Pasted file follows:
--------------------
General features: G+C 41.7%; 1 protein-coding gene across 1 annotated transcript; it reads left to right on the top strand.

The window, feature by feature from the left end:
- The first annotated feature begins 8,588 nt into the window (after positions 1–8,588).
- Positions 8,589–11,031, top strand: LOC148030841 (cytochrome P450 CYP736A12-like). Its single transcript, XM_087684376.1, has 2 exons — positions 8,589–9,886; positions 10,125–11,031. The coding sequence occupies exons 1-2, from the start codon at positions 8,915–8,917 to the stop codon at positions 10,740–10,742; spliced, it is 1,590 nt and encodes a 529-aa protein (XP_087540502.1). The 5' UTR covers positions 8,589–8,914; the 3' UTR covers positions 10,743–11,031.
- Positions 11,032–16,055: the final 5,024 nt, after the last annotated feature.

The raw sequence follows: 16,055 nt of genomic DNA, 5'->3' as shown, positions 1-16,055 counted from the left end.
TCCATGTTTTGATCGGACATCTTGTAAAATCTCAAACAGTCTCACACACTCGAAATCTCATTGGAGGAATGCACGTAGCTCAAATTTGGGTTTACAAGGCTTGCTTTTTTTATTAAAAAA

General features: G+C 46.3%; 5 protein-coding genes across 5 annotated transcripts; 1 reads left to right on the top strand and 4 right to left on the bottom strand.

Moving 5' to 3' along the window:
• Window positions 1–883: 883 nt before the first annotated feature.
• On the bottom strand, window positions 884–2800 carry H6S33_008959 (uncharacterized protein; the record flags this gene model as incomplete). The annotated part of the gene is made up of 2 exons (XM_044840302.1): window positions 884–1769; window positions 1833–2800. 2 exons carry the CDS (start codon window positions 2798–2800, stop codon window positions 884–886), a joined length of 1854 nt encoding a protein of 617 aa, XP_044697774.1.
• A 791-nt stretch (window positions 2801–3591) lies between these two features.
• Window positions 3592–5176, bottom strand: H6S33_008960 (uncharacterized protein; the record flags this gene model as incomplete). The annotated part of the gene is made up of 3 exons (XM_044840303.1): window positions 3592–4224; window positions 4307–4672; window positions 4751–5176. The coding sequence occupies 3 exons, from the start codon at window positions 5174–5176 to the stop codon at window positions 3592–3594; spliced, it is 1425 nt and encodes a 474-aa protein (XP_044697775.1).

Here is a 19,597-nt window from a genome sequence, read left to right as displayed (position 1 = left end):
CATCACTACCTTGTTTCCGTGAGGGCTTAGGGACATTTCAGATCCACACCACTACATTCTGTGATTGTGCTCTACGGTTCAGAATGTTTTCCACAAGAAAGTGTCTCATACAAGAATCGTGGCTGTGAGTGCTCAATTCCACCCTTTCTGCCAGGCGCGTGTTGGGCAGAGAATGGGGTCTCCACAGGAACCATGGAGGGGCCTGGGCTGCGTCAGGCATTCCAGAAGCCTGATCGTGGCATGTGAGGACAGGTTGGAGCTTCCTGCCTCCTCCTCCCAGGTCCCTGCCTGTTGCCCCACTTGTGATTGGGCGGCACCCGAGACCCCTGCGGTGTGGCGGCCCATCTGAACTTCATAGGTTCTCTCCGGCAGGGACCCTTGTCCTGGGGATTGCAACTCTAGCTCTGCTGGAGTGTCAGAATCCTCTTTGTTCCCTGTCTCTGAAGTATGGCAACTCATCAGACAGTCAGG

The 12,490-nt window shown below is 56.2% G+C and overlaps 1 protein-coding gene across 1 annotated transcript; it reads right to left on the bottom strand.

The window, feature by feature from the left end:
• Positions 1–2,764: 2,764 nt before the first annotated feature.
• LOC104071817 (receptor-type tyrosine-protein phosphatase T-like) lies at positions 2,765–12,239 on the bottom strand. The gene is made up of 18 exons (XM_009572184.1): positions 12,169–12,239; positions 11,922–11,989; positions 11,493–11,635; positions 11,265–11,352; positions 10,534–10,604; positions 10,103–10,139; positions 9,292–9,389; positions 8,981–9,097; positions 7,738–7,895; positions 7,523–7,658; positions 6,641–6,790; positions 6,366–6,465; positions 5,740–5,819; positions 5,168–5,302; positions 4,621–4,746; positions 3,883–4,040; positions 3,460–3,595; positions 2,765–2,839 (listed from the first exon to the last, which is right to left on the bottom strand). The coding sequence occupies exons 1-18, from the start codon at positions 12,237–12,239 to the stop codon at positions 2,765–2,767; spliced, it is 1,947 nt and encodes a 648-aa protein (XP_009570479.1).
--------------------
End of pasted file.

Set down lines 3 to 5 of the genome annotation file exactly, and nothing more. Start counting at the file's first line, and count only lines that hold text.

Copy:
- The first annotated feature begins 8,588 nt into the window (after positions 1–8,588).
- Positions 8,589–11,031, top strand: LOC148030841 (cytochrome P450 CYP736A12-like). Its single transcript, XM_087684376.1, has 2 exons — positions 8,589–9,886; positions 10,125–11,031. The coding sequence occupies exons 1-2, from the start codon at positions 8,915–8,917 to the stop codon at positions 10,740–10,742; spliced, it is 1,590 nt and encodes a 529-aa protein (XP_087540502.1). The 5' UTR covers positions 8,589–8,914; the 3' UTR covers positions 10,743–11,031.
- Positions 11,032–16,055: the final 5,024 nt, after the last annotated feature.